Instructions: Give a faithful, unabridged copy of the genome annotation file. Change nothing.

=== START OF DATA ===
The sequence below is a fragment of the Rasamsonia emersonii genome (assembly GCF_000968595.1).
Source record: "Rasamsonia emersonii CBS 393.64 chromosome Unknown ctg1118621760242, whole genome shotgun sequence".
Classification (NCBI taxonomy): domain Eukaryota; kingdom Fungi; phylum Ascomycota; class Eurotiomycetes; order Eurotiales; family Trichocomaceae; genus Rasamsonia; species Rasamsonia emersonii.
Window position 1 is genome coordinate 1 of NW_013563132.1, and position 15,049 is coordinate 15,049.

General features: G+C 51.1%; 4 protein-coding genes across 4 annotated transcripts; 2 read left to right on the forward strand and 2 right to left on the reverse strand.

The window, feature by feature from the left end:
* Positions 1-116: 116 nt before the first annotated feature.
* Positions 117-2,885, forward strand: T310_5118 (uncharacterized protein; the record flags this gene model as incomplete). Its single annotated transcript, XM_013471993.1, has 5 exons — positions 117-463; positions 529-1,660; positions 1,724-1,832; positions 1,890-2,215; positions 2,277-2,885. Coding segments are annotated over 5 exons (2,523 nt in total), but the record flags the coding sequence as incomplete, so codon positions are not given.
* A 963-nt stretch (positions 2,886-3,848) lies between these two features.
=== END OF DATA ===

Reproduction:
The sequence below is a fragment of the Rasamsonia emersonii genome (assembly GCF_000968595.1).
Source record: "Rasamsonia emersonii CBS 393.64 chromosome Unknown ctg1118621760242, whole genome shotgun sequence".
Classification (NCBI taxonomy): domain Eukaryota; kingdom Fungi; phylum Ascomycota; class Eurotiomycetes; order Eurotiales; family Trichocomaceae; genus Rasamsonia; species Rasamsonia emersonii.
Window position 1 is genome coordinate 1 of NW_013563132.1, and position 15,049 is coordinate 15,049.

General features: G+C 51.1%; 4 protein-coding genes across 4 annotated transcripts; 2 read left to right on the forward strand and 2 right to left on the reverse strand.

The window, feature by feature from the left end:
* Positions 1-116: 116 nt before the first annotated feature.
* Positions 117-2,885, forward strand: T310_5118 (uncharacterized protein; the record flags this gene model as incomplete). Its single annotated transcript, XM_013471993.1, has 5 exons — positions 117-463; positions 529-1,660; positions 1,724-1,832; positions 1,890-2,215; positions 2,277-2,885. Coding segments are annotated over 5 exons (2,523 nt in total), but the record flags the coding sequence as incomplete, so codon positions are not given.
* A 963-nt stretch (positions 2,886-3,848) lies between these two features.